Sterling Heights planning commission rejects mosque proposal

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The Sterling Heights Planning Commission voted 9-0 unanimously to deny the building of a new mosque.

The proposed mosque would have been built  at 15 Mile Road near Mound.

Muslims denied a mosque in Sterling Heights, it's been a point of contention in the city for a while.

The crowd outside of Sterling Heights City Hall erupted after hearing the planning commission rejected a proposed mosque on 15 Mile and Hatherly place and Davison Drive.

It was so packed at City Hall that the senior center across the street had to be used as an overflow viewing area for the meeting.

This ends for now a hot button issue that stoked fears of plummeting property values, traffic congestion and sentiments of Islamophobia.

"I think it is more about ignorance," said Imam Mohammad Ali Elah of the Islamic House of Wisdom. "To be honest with you."

"I live in the vicinity where they want to build the mosque," said one woman. "It is very, very busy."

Sterling Heights City Planner Don Mende urged the commission to scrap the plan saying the proposed building would be too big for the land it would occupy and the neighborhood surrounding it.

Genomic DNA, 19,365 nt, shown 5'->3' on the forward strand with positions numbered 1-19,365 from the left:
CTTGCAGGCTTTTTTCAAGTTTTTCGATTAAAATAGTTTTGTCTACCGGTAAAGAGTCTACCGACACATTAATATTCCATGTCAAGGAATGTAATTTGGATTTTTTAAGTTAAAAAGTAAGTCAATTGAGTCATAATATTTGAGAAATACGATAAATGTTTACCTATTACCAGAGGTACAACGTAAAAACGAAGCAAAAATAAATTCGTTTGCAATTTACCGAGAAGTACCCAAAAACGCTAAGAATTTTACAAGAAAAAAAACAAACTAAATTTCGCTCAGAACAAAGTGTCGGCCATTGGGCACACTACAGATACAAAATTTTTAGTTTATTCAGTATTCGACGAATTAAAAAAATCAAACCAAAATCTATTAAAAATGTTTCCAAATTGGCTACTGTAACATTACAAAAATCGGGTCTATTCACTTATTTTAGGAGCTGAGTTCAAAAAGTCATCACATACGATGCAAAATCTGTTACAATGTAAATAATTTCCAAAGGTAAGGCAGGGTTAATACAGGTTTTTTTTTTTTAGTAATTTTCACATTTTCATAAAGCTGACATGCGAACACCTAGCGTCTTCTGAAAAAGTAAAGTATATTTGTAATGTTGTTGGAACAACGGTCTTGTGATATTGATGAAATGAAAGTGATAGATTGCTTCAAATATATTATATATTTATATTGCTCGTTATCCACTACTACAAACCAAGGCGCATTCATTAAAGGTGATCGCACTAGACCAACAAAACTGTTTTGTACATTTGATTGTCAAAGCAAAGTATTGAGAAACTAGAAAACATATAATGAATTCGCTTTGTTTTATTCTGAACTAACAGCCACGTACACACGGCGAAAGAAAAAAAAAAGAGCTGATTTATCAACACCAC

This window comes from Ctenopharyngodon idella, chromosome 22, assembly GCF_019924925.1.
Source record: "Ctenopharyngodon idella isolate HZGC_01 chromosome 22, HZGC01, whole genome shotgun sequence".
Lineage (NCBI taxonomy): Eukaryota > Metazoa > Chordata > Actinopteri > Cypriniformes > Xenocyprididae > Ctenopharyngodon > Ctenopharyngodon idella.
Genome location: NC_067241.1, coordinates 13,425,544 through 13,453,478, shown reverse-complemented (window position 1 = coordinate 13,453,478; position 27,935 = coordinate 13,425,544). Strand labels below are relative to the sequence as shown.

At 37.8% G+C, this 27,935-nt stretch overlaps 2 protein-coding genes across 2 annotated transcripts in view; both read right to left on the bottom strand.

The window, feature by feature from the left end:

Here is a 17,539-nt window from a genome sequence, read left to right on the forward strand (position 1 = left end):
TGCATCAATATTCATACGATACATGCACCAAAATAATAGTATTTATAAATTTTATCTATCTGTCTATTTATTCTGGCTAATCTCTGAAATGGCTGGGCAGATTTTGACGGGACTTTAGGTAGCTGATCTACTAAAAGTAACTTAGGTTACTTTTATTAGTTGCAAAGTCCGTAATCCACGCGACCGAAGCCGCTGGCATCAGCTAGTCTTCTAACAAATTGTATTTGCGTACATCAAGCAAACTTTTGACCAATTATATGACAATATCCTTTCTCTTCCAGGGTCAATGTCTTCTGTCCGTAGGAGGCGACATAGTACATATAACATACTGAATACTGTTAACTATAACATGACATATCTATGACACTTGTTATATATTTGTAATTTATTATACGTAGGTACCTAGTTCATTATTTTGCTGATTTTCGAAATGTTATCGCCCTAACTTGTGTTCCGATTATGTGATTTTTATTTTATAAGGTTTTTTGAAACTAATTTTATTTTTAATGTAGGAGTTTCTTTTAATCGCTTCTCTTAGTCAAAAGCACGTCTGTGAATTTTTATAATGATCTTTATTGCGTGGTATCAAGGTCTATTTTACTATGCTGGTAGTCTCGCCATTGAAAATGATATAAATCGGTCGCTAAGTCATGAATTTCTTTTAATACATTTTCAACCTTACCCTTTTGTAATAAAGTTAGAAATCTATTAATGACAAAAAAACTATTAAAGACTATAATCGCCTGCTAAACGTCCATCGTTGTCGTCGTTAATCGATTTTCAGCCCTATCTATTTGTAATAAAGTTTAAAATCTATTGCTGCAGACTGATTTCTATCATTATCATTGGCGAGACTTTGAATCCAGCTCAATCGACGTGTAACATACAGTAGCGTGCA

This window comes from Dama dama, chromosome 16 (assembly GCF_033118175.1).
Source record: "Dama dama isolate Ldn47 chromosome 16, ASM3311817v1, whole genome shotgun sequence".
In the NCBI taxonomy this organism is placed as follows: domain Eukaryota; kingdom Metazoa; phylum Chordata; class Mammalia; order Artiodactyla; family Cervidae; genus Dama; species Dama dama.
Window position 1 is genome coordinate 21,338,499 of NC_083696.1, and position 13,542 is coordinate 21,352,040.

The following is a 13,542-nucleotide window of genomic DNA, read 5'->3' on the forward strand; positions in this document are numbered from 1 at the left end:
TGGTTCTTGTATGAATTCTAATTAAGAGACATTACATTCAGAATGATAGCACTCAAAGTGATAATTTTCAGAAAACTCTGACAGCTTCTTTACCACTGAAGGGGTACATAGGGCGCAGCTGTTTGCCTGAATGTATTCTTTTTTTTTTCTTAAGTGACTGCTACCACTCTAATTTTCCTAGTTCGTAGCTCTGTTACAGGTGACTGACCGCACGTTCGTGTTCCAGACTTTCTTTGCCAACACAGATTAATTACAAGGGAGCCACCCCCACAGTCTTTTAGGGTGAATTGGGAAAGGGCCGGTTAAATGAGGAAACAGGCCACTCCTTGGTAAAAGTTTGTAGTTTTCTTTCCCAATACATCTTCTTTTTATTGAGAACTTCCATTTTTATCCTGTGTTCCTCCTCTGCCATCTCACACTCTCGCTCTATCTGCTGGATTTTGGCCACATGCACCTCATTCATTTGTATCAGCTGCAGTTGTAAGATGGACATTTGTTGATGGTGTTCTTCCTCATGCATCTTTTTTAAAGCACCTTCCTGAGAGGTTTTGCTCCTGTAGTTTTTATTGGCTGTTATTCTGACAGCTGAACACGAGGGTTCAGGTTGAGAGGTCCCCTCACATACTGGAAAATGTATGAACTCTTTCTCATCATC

He also told the panel there would not be enough off street parking and mosque developer Jaafar Chehab was livid.

"We are within the rules you have set forward," he said. "We have done everything that you hjave asked us to do. For you to deny us and say we're not conforming and we're out of line with the surrounding property is absurd."

The proposed mosque would've been near the heart of Sterling Heights' Chaldean community and for many, that touched a nerve as Iraqi Christians are persecuted and killed by radical Muslims.

Chaldeans at the meeting chose not to comment on the commission's decision, but other Sterling Heights residents like Don Lobsinger, known for inflammatory rhetoric, sounded off.

"This is a Christian community, build their mosque in a Muslim community," Lobsinger said. "It's subversive it's meant to creat division and meant to create strife."

Some Muslims were booed as they left the planning commission meeting deflated and convinced they got a raw deal.

"I think there's ulterior motives at play here," said Muhammad Abdallah, a Sterling Heights resident. "This is absurd."

"We're not going to stop right here," said another resident.

The mosque developer who is also the director of the American Islamic Community Center in Madison Heights left the meeting and could not be reached for comment.

The director of the local Council of American Islamic Relations says he will reach out to the Department of Justice about the decision.

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